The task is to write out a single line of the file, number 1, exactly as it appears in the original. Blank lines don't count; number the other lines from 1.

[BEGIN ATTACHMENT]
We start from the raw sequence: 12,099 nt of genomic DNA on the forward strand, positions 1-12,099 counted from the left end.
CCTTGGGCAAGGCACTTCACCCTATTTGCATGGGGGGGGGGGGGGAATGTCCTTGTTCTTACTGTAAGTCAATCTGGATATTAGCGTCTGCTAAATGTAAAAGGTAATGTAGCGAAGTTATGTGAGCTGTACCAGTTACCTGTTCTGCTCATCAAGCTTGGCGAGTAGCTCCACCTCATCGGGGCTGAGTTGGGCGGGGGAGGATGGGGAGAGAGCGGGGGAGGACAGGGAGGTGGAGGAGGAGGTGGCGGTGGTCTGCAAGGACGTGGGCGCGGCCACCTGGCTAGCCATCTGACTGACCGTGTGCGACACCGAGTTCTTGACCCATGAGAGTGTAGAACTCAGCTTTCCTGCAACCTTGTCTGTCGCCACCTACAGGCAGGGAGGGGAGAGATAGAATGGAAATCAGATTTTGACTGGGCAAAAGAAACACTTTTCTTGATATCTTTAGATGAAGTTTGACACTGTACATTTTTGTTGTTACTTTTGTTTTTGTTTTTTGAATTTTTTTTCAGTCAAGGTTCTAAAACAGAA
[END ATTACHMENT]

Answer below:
We start from the raw sequence: 12,099 nt of genomic DNA on the forward strand, positions 1-12,099 counted from the left end.